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Collaborative Blogging, Film Reviews

Bound, or: Blood Money

It’s no secret that we L O V E film noir on the Blog Collab, particularly when our story involves a femme fatale who can expertly fire a pistol between drags on a cigarette perched in a dainty silver holder. This week, we have more than enough 1940s noir ambience to go around, along with a butch ex-con, illicit schemes and affairs, and elegantly crafted scenes of violence. Oh, and it’s the first film by the Wachowskis. Have we died and gone to heaven or, you know, been resurrected Matrix-style?

The Film:

Bound (1996)

The Premise:

A woman seeking freedom from the mafia begins an affair with another woman whose former life of crime may help them escape the mob with a case of stolen money.

The Ramble:

Out of prison and keeping a low profile, the excellently named Corky finds work renovating a recently vacant apartment and completing general building maintenance in Chicago. Quietly minding her own business doesn’t seem like a feasible option for long when Corky catches the eye of neighbor Violet, who lives with Caesar, a man who is quick to anger and heavily linked to the mafia. A winning combination indeed.

Corky, a woman with shaggy dark hair wearing a dirty A-shirt style tank top, leans against a kitchen sink. She is gazing intently into Violet's eyes, a woman wearing a low-cut black dress with a curly 1940s-style bob and makeup.

After Violet pulls the classic earring-down-the-sink maneuver, she and Corky begin a sexual relationship, sharing an unspoken and intense connection. Based on their understanding and Violet’s long-held desire to leave the mob life behind, she loops Corky in on a plan to fool everyone and escape the mafia with millions of dollars.

As Violet explains, recently tortured and murdered schemer Shelly was skimming money from his own mob crew with serious commitment–to the point that these funds fit nicely into a suitcase worth over $2 million. For a brief window, all of the money will be in Caesar and Violet’s apartment before big boss Gino Marzzone passes go and collects it. In a rather gruesome turn, all of the money has to be cleaned and air-dried first as Gino’s hothead son Johnnie shoots and kills Shelly, covering the cash in blood.

Wearing a black spaghetti strap top and dark red lipstick, Violet sits with one hand propping up her head. She is staring contemplatively at the many $100 bills clipped to fishing line as they air dry.

Like any film noir-style hard-boiled detective worth their salt, Corky is pretty fucking suspicious of Violet’s motives in all of this. However, the allure of both the money and Violet herself soon have Corky returning to her life of crime, outlining a brilliant, foolproof plan that of course could never go wrong in a million years.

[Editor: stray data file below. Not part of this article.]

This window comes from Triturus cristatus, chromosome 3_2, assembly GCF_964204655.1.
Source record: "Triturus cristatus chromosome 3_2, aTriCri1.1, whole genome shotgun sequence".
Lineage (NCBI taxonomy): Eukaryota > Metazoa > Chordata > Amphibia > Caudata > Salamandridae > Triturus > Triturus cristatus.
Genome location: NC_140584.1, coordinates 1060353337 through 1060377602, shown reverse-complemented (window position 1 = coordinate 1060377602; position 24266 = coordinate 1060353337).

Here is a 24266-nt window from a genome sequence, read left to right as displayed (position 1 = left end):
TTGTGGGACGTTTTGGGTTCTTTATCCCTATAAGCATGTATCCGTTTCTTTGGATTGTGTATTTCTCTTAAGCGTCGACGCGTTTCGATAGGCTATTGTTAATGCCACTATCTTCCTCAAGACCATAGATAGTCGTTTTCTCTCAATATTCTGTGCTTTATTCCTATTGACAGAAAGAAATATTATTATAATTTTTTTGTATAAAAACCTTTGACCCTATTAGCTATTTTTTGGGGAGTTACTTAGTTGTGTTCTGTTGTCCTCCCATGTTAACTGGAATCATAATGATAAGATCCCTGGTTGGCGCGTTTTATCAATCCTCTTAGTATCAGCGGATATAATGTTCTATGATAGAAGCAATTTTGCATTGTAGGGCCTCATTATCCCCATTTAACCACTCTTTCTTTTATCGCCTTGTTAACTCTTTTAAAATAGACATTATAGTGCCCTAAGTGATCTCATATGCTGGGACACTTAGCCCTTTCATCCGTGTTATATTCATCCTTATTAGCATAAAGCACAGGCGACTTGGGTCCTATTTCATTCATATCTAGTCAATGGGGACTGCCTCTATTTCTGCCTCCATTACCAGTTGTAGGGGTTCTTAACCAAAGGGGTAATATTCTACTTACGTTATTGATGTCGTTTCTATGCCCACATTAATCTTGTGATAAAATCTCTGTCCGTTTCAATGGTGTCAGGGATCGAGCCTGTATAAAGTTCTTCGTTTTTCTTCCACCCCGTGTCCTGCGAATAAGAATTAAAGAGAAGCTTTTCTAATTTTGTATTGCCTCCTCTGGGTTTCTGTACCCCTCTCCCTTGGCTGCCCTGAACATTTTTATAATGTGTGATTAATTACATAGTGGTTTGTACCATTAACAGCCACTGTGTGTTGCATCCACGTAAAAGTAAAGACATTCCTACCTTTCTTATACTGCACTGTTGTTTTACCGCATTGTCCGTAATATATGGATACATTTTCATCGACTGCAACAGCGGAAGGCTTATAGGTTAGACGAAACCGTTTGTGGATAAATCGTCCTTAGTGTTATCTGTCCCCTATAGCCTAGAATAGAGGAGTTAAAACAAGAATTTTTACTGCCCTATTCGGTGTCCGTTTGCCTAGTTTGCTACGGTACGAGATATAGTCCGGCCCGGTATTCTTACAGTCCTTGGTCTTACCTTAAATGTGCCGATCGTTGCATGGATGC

Mob associate Caesar embraces Johnnie with a fake smile. Johnnie is wearing a bandage on his nose from an earlier punch Caesar gave him.

What follows is a very tense unraveling of the game plan as Caesar proves to be way more of an unhinged, trigger-happy murderer than expected. I will leave it there–but is it because I’m tired, bad at explaining heists, or terrible about planning my time this week? No doubt the answer to this question generates as much suspense as the film itself.

The Rating:

4.5/5 Pink Panther Heads

Violet’s character is the closest we get to a 1940s femme fatale in a 1990s setting, so she is now our new idol. At least I can only presume. What’s truly excellent about both of our leading ladies is their approaches to navigating a violent, male-dominated world; they each have different strategies, and they work together in perfect harmony. There’s no pitting these identities against each other or implying there’s a more appropriate way to be a woman and express one’s identity. Both Jennifer Tilly and Gina Gershon are wonderfully cast.

From virtually the first minute of the film, suspense is driving the narrative forward, whether because of the tension between Violet and Corky or the increasingly troublesome case full of cash. As such, the pacing never slows down, and my interest as a viewer never waned. Some of the scenes are horrifically violent yet beautifully and even lovingly filmed. I’m such a fan of the last few scenes of the film and some of the brilliant one-liners these characters have…but also every scene, to be honest.

A couple of criticism do come to mind. First, though the film pivots on a lesbian relationship, the film is quite overwhelmed by white, male, and heterosexual characters. This film could pass the Bechdel test more comfortably as well as include more diversity, especially as it takes place in Chicago. Another drawback that comes to mind is that the relationship between Violet and Corky is a bit too easily established, and the trust between them not wholly earned. However, they’re so vividly drawn characters that it’s impossible to be mad about that. The romance between our two leads is hot (and definitely R rated) without being creepy or voyeuristic.

Would my blog wife devise a convoluted plan with this one or smoke a cigarette around it with no small measure of disdain? Read her review to find out!

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